Theoretical culture and conceptual (standpoint free) representations characterize the Axial age. Religions develop a theology for the first time and they make a claim to be universal rather than just nationalist. Religion does not just serve to maintain status quo but criticizes and transforms it. Culture depends on writing and external storage of memory. The deity becomes transcendent and an ontological divide is introduced between God and humans.

Bellah maintains that, through this process of cultural evolution, new stages do not merely replace old ones but build upon them. Thus, theoretic culture is added to the already existing mimetic and mythic cultures. Interestingly, Bellah does not touch upon the two largest world religions today: Christianity and Islam. He thinks they are extensions of the classic Axial age religions and do not represent a new stage in the evolutionary history of religions.

Why Did Religion Evolve?

According to modern evolutionary theory, a trait that comes about as a result of the process of evolution has to be one of three things: an adaptation (the direct product of natural selection), a by-product (the nonadaptive vestige of another adaptation), or a random effect (not produced directly or indirectly by natural selection but the product of historical accidents; see Buss et al. 1998). Since religion is a highly complex and functional (in the nontechnical sense) phenomenon, we can rule out the possibility that it is an accidental or random product of evolution. Thus, it either evolved because it somehow provided survival or reproductive advantage to ancient humans, or else it evolved as a side effect of other traits that did provide such an advantage. Accordingly, we can distinguish between religion as adaptation theories and religion as by-product theories.

Religion as an Adaptation

Adaptationist theories of religion generally emphasize the cooperative nature of religion: Religion promotes cooperation within a society. Large-scale cooperation between genetically unrelated individuals is usually seen as what makes humans unique among animals and what enables human civilization and is clearly adaptive. Since it is assumed that large-scale cooperation is unlikely to be brought about by standard evolutionary mechanisms (e.g., kin selection, direct or indirect reciprocity), religion is offered as the mechanism to do the job. If religion indeed promotes large-scale cooperation, it can be seen as an adaptation. Religion might play this role in several different but complementary ways.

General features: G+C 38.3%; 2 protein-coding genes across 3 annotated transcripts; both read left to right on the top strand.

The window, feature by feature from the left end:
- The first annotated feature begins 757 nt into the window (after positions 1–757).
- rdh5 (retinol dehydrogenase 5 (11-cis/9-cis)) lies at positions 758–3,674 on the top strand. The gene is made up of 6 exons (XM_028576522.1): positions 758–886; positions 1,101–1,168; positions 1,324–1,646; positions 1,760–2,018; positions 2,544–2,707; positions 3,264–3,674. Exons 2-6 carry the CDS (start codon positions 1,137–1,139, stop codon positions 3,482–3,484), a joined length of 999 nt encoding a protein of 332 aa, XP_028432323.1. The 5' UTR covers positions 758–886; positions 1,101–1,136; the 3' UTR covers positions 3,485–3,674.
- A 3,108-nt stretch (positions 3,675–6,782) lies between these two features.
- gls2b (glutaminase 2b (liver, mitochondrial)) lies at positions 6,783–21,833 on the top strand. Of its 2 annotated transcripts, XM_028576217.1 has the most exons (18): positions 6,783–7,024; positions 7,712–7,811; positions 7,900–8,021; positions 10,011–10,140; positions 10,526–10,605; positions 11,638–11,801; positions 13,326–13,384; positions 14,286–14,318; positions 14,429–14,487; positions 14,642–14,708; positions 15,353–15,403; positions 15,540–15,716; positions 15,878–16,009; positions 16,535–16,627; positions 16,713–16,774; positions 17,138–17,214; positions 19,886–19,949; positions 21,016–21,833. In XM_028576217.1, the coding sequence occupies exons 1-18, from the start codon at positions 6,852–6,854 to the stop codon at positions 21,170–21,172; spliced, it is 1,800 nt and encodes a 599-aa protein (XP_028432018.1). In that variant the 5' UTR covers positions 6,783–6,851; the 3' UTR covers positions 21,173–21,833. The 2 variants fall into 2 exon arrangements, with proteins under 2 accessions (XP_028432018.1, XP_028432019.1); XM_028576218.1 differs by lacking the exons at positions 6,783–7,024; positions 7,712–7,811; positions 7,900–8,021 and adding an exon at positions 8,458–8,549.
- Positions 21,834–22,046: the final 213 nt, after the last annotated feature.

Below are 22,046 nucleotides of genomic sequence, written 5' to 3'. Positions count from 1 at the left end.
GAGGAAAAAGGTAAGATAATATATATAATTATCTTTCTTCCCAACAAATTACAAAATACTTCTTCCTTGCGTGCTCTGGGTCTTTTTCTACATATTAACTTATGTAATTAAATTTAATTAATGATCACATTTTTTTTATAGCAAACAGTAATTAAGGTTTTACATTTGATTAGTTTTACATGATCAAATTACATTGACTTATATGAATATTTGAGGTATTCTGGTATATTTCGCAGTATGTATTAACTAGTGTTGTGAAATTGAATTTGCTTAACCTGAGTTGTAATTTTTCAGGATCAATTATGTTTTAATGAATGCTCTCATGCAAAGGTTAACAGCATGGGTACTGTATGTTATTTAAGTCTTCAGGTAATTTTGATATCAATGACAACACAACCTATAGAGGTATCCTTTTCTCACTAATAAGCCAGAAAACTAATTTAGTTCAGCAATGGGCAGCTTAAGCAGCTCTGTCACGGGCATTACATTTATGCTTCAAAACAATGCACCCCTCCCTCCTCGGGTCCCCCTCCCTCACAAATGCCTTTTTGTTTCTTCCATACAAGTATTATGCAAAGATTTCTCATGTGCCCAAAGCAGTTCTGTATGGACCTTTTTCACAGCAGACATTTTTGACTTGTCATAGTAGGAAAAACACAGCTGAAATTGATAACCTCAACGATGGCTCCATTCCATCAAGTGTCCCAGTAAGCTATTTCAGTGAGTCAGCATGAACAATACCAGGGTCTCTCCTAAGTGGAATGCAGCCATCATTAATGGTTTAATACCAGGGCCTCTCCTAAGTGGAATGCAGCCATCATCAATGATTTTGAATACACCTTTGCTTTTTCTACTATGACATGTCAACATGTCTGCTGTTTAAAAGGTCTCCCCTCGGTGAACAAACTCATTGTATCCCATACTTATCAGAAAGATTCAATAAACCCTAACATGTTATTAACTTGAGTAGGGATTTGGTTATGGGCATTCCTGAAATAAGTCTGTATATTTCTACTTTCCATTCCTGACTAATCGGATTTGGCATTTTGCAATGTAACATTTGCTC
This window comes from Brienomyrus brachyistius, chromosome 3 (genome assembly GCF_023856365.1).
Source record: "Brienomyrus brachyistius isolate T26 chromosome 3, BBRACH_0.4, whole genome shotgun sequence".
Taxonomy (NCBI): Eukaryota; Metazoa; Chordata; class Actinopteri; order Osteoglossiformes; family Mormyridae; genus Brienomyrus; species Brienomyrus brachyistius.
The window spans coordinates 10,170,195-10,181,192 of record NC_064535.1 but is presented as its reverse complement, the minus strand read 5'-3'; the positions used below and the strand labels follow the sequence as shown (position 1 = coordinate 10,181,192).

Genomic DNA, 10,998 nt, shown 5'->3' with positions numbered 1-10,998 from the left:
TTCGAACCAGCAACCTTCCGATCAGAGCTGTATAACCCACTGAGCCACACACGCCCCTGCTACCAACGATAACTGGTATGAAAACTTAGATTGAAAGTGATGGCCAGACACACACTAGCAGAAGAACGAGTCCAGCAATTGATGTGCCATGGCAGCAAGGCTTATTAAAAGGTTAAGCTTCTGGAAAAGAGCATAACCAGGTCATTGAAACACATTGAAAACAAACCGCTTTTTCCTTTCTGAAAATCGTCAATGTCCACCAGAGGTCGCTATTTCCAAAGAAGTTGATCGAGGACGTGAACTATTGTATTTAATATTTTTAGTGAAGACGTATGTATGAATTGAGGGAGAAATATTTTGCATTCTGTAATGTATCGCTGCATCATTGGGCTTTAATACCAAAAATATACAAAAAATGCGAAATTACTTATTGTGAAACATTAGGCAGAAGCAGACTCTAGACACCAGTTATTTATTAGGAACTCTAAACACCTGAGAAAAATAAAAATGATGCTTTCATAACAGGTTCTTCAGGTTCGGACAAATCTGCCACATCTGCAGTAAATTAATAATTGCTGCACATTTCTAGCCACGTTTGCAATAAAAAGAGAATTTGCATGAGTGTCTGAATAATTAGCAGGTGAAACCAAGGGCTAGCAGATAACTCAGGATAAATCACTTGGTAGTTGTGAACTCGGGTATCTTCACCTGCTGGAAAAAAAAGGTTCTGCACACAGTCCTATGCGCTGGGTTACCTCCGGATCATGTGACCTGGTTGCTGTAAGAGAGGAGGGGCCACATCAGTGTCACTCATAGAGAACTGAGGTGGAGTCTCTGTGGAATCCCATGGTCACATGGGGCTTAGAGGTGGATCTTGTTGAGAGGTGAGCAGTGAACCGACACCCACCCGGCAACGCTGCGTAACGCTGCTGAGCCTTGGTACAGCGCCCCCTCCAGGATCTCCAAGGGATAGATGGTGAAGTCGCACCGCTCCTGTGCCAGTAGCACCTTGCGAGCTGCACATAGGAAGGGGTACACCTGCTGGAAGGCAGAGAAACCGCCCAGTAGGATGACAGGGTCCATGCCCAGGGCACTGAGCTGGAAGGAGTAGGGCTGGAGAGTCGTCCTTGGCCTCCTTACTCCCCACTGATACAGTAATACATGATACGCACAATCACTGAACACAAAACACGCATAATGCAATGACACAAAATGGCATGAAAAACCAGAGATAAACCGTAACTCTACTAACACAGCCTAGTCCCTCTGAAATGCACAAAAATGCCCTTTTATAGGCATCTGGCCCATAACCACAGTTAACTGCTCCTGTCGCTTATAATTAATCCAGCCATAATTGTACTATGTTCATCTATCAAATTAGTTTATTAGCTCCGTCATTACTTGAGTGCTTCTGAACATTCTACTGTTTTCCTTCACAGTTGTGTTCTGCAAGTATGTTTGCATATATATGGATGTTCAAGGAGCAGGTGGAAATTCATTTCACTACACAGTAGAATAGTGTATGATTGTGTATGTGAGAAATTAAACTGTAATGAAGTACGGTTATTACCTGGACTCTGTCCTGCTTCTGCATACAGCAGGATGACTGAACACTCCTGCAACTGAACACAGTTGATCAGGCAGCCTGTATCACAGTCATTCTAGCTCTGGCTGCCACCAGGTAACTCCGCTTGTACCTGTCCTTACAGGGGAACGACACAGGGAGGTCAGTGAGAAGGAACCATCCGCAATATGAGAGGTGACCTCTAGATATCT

One prominent aspect of many religions is the extravagant displays they employ: circumcision, fasting, snake handling, etc. One has to engage in these displays to be accepted and to remain in the religious group. One reason religion has defied an adaptationist analysis is that these displays are so costly, time consuming, and downright dangerous that they clearly decrease one’s chances of survival. However,

The performance of these costly behaviors signals commitment and loyalty to the group and the beliefs of its members. Thus, trust is enhanced among group members, which enables them to minimize costly monitoring mechanisms that are otherwise necessary to overcome the free-rider problems that typically plague collective pursuits. (Sosis and Alcorta 2003, p. 267)

Thus, costly rituals engender trust among group members precisely because they are hard to fake by others who do not share the moral outlook of the group and only want to join the group to reap the benefits of group living without contributing anything. Trust, on the other hand, is what enables cooperation among individuals who do not know each other personally (see also Bulbulia 2004; Henrich 2009).